Why Do Cats Love Catnip?

Catnip, also known as catmint or catswort, is a fragrant plant which is quite widespread.

It grows in Asia, Africa, Europe, as well as North America, where it was imported.

This plant is distinguished by its heart-shaped leaves and a variety of different species.

There are about 250 different types of catnip, and each type is made up of either purple, pink, blue or white flowers.

What is especially interesting about catnip is how much some cats seem to be affected by it. 

They may exhibit a range of peculiar behaviors which can be interpreted as immense happiness, great pleasure, or even pure euphoria.

Owners observing such unusual behavior may wonder why cats seem to love catnip so much?

There are several facts concerning this fragrant plant which may answer this question, as well as show the benefits of catnip.

​1. Allure Of A Certain Chemical Found In Catnip

​The fragrant plant catnip is characterized by the chemical known as nepetalactone.

This chemical is in fact a volatile oil, one which stimulates certain receptors in cats' brains.

These special receptors are connected with chemicals known as pheromones.

The effect catnip may have on cats can be compared to the one humans have when subjected to hallucinogenic drugs.

However, unlike the long-term detrimental effect of these drugs on humans, catnip has no lasting effect on cats.

It is not harmful for them and they cannot become addicted to it.

A cat's reaction to nepetalactone, and in extension, catnip, may last a few minutes, before the cat becomes indifferent to it.

Some time later, the cat may return to the catnip and start exhibiting the same distinctive behavior as it did when first introduced to it.

​2. Various Cats React Differently To Catnip

​When subjected to catnip, some cats react strongly and exhibit behavior usually associated with euphoria. While some may prove completely insensitive to it.

Researchers have shown that cats in Australia are usually not susceptible to catnip, and neither are kittens and older cats.

However, about 50 to 75% of all cats do have a reaction to it.

Some cats may start rubbing their heads and bodies on the catnip itself. 

Some may start rolling around, jumping, or even attacking the catnip.

Individual cats may also try licking it or even chewing it.

Cats who are especially susceptible to catnip may start drooling, purring or meowing.

Different reactions are also expected in relation to whether the cat eats the catnip or simply smells it.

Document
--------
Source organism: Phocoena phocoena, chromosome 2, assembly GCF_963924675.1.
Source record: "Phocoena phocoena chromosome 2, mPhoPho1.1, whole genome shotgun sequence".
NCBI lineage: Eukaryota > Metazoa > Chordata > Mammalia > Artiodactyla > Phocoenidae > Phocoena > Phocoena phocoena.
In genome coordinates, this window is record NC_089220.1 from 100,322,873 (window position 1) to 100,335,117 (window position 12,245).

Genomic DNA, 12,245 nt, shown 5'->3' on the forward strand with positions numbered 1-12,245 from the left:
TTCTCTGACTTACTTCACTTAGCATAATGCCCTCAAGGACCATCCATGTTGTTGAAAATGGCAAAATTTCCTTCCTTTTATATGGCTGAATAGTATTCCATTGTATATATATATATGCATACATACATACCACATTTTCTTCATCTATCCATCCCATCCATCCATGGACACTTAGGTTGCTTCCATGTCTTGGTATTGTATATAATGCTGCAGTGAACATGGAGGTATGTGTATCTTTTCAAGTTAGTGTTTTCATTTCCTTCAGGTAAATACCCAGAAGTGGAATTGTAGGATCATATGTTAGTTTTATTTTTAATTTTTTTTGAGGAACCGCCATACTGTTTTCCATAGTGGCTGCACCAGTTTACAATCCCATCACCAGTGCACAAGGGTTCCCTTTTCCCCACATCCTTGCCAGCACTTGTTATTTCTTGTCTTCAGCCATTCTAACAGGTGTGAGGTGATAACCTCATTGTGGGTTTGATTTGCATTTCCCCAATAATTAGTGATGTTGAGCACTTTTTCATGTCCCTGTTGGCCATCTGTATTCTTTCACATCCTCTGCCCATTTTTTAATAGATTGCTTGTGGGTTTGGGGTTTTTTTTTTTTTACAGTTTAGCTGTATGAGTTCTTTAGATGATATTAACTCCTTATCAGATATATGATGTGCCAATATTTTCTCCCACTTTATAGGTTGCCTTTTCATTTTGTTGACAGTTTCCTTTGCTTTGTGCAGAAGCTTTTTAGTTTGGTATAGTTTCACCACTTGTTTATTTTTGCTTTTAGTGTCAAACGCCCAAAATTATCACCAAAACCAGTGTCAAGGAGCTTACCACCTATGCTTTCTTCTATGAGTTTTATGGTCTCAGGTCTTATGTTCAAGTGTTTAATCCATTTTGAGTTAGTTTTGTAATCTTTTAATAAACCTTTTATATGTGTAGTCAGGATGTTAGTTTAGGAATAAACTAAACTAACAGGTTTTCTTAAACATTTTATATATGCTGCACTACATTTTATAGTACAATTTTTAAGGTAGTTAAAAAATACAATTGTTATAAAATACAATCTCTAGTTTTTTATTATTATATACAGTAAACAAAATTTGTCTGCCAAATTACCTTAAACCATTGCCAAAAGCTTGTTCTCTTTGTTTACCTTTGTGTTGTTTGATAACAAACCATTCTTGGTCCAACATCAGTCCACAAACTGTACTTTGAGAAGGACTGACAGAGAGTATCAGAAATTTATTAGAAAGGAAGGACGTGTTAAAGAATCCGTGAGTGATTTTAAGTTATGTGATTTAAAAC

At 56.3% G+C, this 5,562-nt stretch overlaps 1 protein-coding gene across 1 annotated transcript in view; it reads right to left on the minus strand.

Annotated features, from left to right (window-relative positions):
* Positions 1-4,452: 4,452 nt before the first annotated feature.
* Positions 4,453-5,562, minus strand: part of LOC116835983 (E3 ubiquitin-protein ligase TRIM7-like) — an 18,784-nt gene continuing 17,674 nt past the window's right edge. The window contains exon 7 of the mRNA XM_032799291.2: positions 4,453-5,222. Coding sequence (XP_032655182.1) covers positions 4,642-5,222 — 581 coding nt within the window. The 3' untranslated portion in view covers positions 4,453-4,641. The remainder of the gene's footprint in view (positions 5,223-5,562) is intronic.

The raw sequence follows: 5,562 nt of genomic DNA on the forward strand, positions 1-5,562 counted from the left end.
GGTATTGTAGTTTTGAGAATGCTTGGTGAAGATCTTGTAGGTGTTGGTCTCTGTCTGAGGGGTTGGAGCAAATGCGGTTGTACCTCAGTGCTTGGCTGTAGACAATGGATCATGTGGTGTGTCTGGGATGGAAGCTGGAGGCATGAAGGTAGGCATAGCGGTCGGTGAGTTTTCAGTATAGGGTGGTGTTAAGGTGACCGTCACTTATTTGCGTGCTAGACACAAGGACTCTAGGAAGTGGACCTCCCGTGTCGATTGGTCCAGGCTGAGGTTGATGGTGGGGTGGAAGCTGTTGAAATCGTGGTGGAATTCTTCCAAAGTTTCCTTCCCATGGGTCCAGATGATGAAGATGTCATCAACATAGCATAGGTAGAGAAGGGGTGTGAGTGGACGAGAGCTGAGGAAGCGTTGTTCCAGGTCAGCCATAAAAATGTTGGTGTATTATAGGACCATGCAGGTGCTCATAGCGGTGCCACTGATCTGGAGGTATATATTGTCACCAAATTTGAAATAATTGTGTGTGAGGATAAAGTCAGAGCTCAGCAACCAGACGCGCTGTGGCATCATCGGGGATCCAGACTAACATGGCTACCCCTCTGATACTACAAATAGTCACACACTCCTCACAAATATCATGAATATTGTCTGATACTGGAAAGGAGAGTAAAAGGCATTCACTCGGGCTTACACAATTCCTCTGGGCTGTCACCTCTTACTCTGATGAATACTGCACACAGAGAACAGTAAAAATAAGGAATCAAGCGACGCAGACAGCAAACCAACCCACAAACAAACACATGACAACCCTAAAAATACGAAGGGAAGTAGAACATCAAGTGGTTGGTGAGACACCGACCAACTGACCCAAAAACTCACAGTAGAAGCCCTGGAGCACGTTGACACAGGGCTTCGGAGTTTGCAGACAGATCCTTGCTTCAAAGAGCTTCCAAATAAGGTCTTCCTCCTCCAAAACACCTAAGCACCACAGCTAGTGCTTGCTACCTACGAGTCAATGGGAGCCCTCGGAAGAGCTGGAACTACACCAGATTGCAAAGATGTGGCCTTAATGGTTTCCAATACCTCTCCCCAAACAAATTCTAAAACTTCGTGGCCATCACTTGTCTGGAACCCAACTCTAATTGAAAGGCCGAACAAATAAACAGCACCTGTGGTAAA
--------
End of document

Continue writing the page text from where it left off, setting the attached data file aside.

Eating the catnip may lead to a sedative effect, while sniffing it may lead to a stimulative effect.

In any case, the intensity of a cat's reaction to catnip may depend on whether the cat in question has inherited sensitivity to nepetalactone from its parents, since it is a hereditary trait.

This also doesn't just stop with your typical household cat. Large wild cats are affected as well. ​

​3. Ways To Utilize Catnip For Full Benefits

​Considering its potentially strong effect on cats, catnip can have beneficial uses.

First, simply smelling the catnip may improve the overall mood of your pet cat.

Also, if a cat is picky with its food or has seemingly lost some appetite, adding a little catnip to its food may increase it.

In any case, it is still not advisable to expose your cat to catnip more than two or three times a week.

In order to deter a cat from scratching sofas or carpets, it may be an effective solution to buy a scratch post and rub it with some catnip, to encourage the cat to use it.

In cases when a travel carrier is needed, when it is time to visit the vet. You can rub some catnip on the travel carrier to tempt the cat to enter it.

Also, if you want the cat to exercise more by playing with toys, rubbing catnip on the toys may help.

​In conclusion, nepetalactone found in catnip may effect cats differently, and some may not even react to it at all.

Those that do, can exhibit a number of different behaviors, and catnip can be used for their benefit and the benefit of the household.

This fragrant plant can increase the cat's appetite, helps ensure it exercises more, as well as accepts new objects easier.

About the author 

Erick Dimalanta

I'm just a regular awesome guy that loves everything about Bengal Cats. I have two Bengal sisters that keep my wife and I busy all day. One of our Bengals named Xena eventually went blind at a young age. Which inspired me to create this blog. :-)


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